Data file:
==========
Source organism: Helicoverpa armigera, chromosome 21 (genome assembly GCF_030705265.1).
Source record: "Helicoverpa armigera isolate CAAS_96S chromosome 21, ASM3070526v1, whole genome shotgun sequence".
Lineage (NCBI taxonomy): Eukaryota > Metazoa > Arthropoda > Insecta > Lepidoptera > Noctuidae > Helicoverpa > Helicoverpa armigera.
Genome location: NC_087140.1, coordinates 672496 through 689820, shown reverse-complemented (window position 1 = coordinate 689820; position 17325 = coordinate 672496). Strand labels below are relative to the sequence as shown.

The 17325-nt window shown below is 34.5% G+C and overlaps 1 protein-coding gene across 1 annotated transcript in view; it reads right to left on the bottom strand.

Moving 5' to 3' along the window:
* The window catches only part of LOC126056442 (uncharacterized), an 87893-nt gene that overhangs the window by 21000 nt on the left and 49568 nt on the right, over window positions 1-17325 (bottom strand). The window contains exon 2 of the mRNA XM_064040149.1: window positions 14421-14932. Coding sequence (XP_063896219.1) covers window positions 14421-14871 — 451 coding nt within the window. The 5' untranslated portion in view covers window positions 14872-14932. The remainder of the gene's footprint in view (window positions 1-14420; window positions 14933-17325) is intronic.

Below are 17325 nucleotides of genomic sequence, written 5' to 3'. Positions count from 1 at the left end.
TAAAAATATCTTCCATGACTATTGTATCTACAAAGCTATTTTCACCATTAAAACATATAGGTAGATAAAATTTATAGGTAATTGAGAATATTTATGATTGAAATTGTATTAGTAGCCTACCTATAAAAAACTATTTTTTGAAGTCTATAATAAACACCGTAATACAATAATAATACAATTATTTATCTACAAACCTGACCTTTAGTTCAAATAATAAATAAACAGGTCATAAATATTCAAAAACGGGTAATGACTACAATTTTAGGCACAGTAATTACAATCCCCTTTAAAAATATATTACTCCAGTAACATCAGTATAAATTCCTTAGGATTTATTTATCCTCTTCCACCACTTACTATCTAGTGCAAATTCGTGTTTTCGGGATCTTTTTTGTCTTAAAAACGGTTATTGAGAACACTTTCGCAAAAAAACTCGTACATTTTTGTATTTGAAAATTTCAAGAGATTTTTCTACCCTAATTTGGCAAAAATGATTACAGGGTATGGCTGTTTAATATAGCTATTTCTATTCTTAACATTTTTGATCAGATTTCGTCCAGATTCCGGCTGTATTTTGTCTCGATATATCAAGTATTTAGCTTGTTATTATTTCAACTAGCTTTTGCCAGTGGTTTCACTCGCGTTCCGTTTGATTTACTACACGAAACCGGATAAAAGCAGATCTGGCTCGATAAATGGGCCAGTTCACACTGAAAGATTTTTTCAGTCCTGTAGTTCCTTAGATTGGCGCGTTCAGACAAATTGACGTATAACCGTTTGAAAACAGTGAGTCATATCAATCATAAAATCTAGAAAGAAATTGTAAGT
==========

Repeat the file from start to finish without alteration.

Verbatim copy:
Source organism: Helicoverpa armigera, chromosome 21 (genome assembly GCF_030705265.1).
Source record: "Helicoverpa armigera isolate CAAS_96S chromosome 21, ASM3070526v1, whole genome shotgun sequence".
Lineage (NCBI taxonomy): Eukaryota > Metazoa > Arthropoda > Insecta > Lepidoptera > Noctuidae > Helicoverpa > Helicoverpa armigera.
Genome location: NC_087140.1, coordinates 672496 through 689820, shown reverse-complemented (window position 1 = coordinate 689820; position 17325 = coordinate 672496). Strand labels below are relative to the sequence as shown.

The 17325-nt window shown below is 34.5% G+C and overlaps 1 protein-coding gene across 1 annotated transcript in view; it reads right to left on the bottom strand.

Moving 5' to 3' along the window:
* The window catches only part of LOC126056442 (uncharacterized), an 87893-nt gene that overhangs the window by 21000 nt on the left and 49568 nt on the right, over window positions 1-17325 (bottom strand). The window contains exon 2 of the mRNA XM_064040149.1: window positions 14421-14932. Coding sequence (XP_063896219.1) covers window positions 14421-14871 — 451 coding nt within the window. The 5' untranslated portion in view covers window positions 14872-14932. The remainder of the gene's footprint in view (window positions 1-14420; window positions 14933-17325) is intronic.

Below are 17325 nucleotides of genomic sequence, written 5' to 3'. Positions count from 1 at the left end.
TAAAAATATCTTCCATGACTATTGTATCTACAAAGCTATTTTCACCATTAAAACATATAGGTAGATAAAATTTATAGGTAATTGAGAATATTTATGATTGAAATTGTATTAGTAGCCTACCTATAAAAAACTATTTTTTGAAGTCTATAATAAACACCGTAATACAATAATAATACAATTATTTATCTACAAACCTGACCTTTAGTTCAAATAATAAATAAACAGGTCATAAATATTCAAAAACGGGTAATGACTACAATTTTAGGCACAGTAATTACAATCCCCTTTAAAAATATATTACTCCAGTAACATCAGTATAAATTCCTTAGGATTTATTTATCCTCTTCCACCACTTACTATCTAGTGCAAATTCGTGTTTTCGGGATCTTTTTTGTCTTAAAAACGGTTATTGAGAACACTTTCGCAAAAAAACTCGTACATTTTTGTATTTGAAAATTTCAAGAGATTTTTCTACCCTAATTTGGCAAAAATGATTACAGGGTATGGCTGTTTAATATAGCTATTTCTATTCTTAACATTTTTGATCAGATTTCGTCCAGATTCCGGCTGTATTTTGTCTCGATATATCAAGTATTTAGCTTGTTATTATTTCAACTAGCTTTTGCCAGTGGTTTCACTCGCGTTCCGTTTGATTTACTACACGAAACCGGATAAAAGCAGATCTGGCTCGATAAATGGGCCAGTTCACACTGAAAGATTTTTTCAGTCCTGTAGTTCCTTAGATTGGCGCGTTCAGACAAATTGACGTATAACCGTTTGAAAACAGTGAGTCATATCAATCATAAAATCTAGAAAGAAATTGTAAGT